The raw sequence data was checked using FastQC 0.11.9 and screened for contamination using FastQScreen 0.15.1 against the Knead-Data human reference with decoy, and NCBI UniVec Core [34,35,36]. Untrimmed reads were processed by the KCRI-CGE Bacterial Analysis Pipeline (BAP) 3.6.5 using default settings [37, 38]. The BAP workflow was comprised of genome assembly with SKESA 2.4.0 and computation of assembly metrics with uf-stats 1.3.1 [39, 40]. Identification of N. gonorrhoeae species was performed with KmerFinder 3.0.2, and MLST typing with CGE MLST 2.0.9 and KCST 1.2.6 [41,42,43,44,45,46]. The AMR detection with ResFinder 4.2.3 and plasmid identification with PlasmidFinder 2.1.6 and pMLST 2.0.3 [47, 48] while the core genome MLST assignment was performed with cgMLSTFinder 1.1.5 [43, 45]. The assemblies were assessed for genome completeness and bacterial contamination with CheckM 1.2.2 and GUNC 1.0.5 + post1 [49, 50]. The Reference was made of 160 genomes for Neisseria gonorrhoeae with assembly level “Complete Genome” or “Chromosome” downloaded from NCBI RefSeq on 17 Oct 2022 and were annotated with their MLST using KCST 1.2.6 [14]. Pairwise average nucleotide identities (ANI) were computed between all study genomes and all reference genomes with FastANI 1.33 [51]. A phylogenetic tree was estimated from genome assemblies using SANS serif in ‘strict’ mode using default settings [52].


A total of 38 isolates of N. gonorrhoeae were successfully sequenced and various sequence types (ST) were identified. The most frequent STs with 18.4% (7/38) of isolates each were ST7363, ST1921 and ST1582, followed by ST1583 (13%), novel ST17026 (7.9%), ST1588 (7.9%), ST1596 (5.3%) and ST11181 (5.3%). The ST11750 and ST11241 (2.6%) each had one representative (Fig. 1).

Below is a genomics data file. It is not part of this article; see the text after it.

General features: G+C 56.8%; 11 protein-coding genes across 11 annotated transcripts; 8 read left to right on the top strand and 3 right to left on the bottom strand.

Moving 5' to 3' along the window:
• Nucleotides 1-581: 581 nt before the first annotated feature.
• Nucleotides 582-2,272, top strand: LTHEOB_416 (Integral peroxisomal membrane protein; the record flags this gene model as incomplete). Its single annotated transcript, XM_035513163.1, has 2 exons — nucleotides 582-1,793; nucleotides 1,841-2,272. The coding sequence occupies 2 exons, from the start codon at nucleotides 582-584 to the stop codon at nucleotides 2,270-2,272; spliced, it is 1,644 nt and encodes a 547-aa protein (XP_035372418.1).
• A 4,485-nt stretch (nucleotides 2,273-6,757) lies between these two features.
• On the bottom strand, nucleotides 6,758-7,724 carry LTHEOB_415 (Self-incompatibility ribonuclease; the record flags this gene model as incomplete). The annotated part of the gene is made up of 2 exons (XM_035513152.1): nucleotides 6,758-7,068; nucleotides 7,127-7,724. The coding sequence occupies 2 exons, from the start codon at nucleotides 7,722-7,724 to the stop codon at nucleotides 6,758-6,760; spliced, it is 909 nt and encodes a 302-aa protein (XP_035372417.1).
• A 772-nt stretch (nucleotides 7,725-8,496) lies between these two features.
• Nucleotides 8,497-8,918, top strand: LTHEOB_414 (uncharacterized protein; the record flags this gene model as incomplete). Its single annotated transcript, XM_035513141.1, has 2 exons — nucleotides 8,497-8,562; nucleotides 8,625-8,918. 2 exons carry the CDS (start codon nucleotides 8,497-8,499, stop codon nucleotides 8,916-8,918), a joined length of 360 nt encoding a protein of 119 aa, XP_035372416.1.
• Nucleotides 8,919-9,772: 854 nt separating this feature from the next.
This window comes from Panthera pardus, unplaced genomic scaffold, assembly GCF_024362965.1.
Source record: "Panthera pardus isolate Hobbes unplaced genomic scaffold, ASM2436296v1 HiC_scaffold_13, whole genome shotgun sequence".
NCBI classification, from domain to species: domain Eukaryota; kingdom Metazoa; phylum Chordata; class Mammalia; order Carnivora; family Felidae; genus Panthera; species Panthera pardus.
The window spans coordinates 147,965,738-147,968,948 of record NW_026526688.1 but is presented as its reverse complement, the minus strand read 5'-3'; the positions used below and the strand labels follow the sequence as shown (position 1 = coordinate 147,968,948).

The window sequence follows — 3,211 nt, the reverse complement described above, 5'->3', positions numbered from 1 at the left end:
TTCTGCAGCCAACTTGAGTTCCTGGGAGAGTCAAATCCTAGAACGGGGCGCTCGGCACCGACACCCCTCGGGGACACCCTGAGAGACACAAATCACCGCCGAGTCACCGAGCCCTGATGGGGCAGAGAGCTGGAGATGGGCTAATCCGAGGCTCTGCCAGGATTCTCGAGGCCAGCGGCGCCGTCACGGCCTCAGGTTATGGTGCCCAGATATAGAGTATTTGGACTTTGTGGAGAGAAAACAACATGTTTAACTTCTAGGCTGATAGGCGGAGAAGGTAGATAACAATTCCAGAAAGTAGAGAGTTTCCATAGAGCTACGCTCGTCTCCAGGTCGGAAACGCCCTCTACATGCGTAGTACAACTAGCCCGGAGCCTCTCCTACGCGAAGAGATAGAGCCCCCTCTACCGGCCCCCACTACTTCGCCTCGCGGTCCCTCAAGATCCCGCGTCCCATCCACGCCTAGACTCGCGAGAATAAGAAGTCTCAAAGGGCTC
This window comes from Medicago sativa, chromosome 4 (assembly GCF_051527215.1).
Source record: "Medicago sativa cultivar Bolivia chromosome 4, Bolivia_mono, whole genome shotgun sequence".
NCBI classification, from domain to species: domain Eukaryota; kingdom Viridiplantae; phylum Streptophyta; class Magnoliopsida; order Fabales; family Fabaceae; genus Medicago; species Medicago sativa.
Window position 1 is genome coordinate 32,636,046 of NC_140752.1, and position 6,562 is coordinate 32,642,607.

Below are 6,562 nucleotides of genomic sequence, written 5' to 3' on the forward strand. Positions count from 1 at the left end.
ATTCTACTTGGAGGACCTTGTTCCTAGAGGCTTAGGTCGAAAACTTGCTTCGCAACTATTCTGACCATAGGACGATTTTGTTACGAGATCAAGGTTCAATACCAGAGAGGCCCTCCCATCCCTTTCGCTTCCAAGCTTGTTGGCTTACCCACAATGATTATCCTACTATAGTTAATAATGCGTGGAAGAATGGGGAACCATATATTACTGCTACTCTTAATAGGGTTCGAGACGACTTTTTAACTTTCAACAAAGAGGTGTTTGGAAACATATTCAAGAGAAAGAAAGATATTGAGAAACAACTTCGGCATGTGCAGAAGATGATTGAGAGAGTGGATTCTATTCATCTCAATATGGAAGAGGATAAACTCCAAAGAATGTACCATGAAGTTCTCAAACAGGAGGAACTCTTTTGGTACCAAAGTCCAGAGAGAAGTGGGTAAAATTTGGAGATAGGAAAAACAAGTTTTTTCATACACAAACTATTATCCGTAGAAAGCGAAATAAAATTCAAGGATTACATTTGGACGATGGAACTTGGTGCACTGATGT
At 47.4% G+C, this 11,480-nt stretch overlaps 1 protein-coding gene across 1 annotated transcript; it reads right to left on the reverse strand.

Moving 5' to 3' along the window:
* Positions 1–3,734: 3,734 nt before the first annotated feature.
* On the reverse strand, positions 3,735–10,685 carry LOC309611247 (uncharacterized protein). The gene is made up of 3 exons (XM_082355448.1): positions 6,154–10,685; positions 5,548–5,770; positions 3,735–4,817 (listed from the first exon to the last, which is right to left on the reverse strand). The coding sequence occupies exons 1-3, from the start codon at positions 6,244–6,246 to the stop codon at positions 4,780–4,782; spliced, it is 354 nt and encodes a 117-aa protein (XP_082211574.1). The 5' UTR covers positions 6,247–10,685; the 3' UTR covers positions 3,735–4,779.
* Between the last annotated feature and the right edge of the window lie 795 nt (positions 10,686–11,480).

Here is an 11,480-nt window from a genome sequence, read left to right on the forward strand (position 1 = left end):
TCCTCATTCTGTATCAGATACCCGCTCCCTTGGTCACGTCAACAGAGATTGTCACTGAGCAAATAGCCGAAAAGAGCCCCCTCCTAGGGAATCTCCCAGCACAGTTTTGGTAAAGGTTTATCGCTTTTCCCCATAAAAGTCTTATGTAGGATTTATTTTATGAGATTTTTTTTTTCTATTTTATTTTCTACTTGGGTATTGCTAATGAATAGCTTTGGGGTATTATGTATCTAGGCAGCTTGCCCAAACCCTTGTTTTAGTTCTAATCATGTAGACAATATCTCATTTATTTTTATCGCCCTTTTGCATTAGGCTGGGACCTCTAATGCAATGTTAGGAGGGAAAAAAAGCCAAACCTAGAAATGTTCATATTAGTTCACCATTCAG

Fig. 1
figure 1

Frequency and percentage of sequence types of N. gonorrhoeae

The majority of isolates contained both blaTEM-1B and tetM (55%, 21/38), while 18.4% (7/38) contained blaTEM-1B only, 15.8% (6/38) contained tetM only, and one isolate contained blaTEM-1B, ermT, and tetL (Fig. 2). The Beta lactamase plasmid TEM-1 was detected in 84.2% (32/38) and gonococcal genetic island (GGI) was detected in all isolates.

Fig. 2
figure 2

Frequency and percentage of AMR determinants of N. gonorrhoeae

The most prevalent combination of mutations of the isolates 23.7% (9/38) was gyrA (S91F), parC (E91G), ponA (L421) and rpsJ (V57M) followed by 18.4% (7/38) in gyrA (S91F), ponA (L421P), rpsJ (V57M), and 18.4% (7/38) in gyrA (D95G, S91F), ponA (L421P), and rpsJ (V57M). The combination of mutations 13.2% (5/38) gyrA (D95G, S91F) and rpsJ (V57M), and 13.2% (5/38) in the combination of gyrA (D95G, S91F), parC (E91F), ponA (L421P) and rpsJ (V57M) were detected. All isolates showed mutations in gyrA and rpsJ with S91F and V57M substitutions respectively (Fig. 3).

Fig. 3
figure 3

Frequency and percentage of AMR mutations from 38 N. gonorrhoeae isolates

The isolates with MLST ST7363, ST1921, ST1582, ST1588, ST1596, ST11181, and ST11750 were associated with ciprofloxacin, penicillin and tetracycline resistance with a combination of blaTEM-1B and tetM AMR genetic determinants. Phenotypic resistance to tetracycline was detected in isolates carrying tetM and rpsJ genes while 2.6% of the isolates each exhibited AMR phenotype to cefixime and azithromycin (Table 1). The G45A deletion in mtrR promoter was identified in 10.6% (4/38) of the isolates. All the isolates had non-mosaic penA alleles which were associated with susceptibility to ceftriaxone. The identical F504L type II non-mosaic penA allele: 2.002 penicillin MIC 0.5 µg/mL was detected in 66% (25/38), and Type XIX non-mosaic penA allele: 19.001 penicillin MIC 0.5 µg/mL was detected in 34% (13/38) of the isolates.

Table 1 Phenotypic and genotypic characterization of isolates in MLST clusters (n = 38)

The multiple sequence alignment CCphylotree was generated using the reference strain WHO O with GenBank accession number NZ_LT592146/GCF_900087625 with MLST sequence type ST1902 because the majority of the isolates were closest to that reference strain. The multiple sequence alignments included 160 reference genomes for N. gonorrhoeae at assembly levels “Complete Genome” and “Chromosome”, retrieved on 17 Oct 2022. The isolates clustered amongst themselves rather than around the reference strain (Fig. 4). The clades showed inter-clade distances of 5000 SNPs.

Fig. 4
figure 4

MLST phylogenetic tree of 37 Neisseria gonorrhoeae isolates with WHO O reference strain with GenBank accession number NZ_LT592146.1 in Lusaka, Zambia. Symbol key: NOV = Novel sequence types. The scale bar represents the estimated evolutionary divergence of the isolates